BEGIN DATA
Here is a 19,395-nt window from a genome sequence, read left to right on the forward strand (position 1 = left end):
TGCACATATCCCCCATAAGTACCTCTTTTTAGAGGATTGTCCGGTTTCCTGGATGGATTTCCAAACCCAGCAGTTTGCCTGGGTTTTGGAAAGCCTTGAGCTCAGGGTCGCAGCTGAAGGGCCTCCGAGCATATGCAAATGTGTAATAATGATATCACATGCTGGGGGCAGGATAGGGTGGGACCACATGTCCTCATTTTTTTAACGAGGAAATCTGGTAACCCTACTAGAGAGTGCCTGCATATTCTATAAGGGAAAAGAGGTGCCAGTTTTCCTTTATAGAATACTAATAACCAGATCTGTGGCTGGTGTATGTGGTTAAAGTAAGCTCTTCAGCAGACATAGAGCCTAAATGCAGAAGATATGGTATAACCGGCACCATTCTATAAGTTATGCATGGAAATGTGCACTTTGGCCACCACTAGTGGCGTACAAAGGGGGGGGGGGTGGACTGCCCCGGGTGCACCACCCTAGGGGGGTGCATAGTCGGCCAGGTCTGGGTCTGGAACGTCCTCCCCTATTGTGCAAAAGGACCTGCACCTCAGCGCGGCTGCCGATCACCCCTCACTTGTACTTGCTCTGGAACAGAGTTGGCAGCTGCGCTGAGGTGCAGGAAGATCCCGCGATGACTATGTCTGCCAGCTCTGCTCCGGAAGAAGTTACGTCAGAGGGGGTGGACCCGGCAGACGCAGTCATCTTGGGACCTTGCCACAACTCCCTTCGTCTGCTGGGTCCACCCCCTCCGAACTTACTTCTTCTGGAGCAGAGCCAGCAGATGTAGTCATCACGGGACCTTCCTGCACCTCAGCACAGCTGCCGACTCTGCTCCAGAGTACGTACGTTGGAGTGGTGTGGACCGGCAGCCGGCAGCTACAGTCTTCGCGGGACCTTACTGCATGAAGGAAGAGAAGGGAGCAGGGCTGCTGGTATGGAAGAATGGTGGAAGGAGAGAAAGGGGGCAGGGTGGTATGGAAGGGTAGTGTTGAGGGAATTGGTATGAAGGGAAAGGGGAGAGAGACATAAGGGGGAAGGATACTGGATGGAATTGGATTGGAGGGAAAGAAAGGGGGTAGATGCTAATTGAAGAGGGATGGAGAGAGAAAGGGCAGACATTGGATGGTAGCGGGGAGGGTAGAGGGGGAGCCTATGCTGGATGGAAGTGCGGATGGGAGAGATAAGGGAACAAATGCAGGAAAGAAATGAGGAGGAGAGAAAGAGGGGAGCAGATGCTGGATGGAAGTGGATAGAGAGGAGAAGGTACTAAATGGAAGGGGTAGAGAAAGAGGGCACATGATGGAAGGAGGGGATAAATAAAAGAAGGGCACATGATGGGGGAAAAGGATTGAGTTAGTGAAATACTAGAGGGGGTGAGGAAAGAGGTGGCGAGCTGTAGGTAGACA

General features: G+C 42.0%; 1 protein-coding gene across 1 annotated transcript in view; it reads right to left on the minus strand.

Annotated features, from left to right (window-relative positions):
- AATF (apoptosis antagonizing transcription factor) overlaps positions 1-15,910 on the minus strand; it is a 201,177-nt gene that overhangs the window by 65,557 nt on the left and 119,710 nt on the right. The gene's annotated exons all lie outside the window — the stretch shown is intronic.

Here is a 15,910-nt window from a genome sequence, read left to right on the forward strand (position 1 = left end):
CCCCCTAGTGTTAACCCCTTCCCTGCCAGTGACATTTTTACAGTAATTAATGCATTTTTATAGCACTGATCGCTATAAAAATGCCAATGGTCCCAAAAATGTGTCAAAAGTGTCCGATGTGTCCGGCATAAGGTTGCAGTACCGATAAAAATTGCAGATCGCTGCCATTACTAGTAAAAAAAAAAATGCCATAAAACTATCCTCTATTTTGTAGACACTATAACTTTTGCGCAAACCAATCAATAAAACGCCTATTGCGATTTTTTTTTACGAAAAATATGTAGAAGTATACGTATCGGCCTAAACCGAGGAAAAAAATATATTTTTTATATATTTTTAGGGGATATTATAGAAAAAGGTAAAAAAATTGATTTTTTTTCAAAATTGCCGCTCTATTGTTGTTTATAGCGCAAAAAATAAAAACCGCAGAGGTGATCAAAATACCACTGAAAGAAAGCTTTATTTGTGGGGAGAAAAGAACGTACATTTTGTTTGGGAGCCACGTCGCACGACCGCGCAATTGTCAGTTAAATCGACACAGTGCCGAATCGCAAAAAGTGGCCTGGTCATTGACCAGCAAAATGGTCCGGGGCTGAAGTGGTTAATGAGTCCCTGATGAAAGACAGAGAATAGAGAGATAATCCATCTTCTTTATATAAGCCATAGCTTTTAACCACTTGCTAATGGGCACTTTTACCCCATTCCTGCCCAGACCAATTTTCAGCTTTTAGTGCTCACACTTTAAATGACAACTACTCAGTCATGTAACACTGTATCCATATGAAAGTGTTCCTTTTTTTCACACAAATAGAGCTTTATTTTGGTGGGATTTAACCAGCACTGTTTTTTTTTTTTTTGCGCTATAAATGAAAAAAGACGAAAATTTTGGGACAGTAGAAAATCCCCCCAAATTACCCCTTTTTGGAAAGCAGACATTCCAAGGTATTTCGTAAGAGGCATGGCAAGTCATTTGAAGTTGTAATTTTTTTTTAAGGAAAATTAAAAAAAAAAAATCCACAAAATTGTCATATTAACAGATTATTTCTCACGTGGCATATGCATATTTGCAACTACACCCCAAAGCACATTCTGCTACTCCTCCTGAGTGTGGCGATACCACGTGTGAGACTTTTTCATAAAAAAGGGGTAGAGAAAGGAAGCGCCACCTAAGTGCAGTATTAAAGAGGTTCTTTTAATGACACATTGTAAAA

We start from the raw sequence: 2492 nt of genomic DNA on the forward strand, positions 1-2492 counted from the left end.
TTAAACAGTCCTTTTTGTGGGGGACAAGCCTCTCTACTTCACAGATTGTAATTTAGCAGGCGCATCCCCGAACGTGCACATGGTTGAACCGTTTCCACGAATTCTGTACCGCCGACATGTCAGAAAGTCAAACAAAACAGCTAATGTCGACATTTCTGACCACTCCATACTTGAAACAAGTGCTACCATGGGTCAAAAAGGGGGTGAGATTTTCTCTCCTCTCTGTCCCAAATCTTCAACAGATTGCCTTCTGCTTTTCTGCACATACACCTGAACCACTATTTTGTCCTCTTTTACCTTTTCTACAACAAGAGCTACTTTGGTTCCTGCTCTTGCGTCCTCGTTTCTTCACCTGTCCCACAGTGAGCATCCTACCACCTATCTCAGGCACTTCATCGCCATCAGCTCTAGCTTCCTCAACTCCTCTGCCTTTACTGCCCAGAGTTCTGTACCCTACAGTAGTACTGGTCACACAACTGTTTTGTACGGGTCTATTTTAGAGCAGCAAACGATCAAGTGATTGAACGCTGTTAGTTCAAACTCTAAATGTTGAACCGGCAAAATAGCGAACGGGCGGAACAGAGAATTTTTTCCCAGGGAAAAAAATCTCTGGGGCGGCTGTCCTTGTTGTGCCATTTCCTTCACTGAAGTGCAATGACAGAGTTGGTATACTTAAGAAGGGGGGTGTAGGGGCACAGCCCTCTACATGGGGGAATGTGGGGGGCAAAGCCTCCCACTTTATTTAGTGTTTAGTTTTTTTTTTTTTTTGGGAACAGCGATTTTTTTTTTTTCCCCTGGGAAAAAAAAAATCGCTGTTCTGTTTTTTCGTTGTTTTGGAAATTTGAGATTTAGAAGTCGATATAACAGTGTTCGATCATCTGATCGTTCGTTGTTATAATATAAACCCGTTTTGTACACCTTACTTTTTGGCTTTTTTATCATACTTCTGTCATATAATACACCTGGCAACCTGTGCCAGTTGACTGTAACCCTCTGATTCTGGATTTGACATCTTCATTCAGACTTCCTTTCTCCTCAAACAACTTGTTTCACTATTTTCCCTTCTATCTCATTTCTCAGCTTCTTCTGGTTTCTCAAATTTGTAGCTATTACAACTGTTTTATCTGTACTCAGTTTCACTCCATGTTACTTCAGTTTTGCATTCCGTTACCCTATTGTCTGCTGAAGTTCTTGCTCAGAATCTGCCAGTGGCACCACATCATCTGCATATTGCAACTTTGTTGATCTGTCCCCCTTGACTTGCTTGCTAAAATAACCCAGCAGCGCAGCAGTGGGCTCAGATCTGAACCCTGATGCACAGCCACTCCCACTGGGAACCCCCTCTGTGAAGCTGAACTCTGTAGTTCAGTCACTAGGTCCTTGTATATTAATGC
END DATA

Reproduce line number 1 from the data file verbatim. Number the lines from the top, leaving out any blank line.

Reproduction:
Here is a 19,395-nt window from a genome sequence, read left to right on the forward strand (position 1 = left end):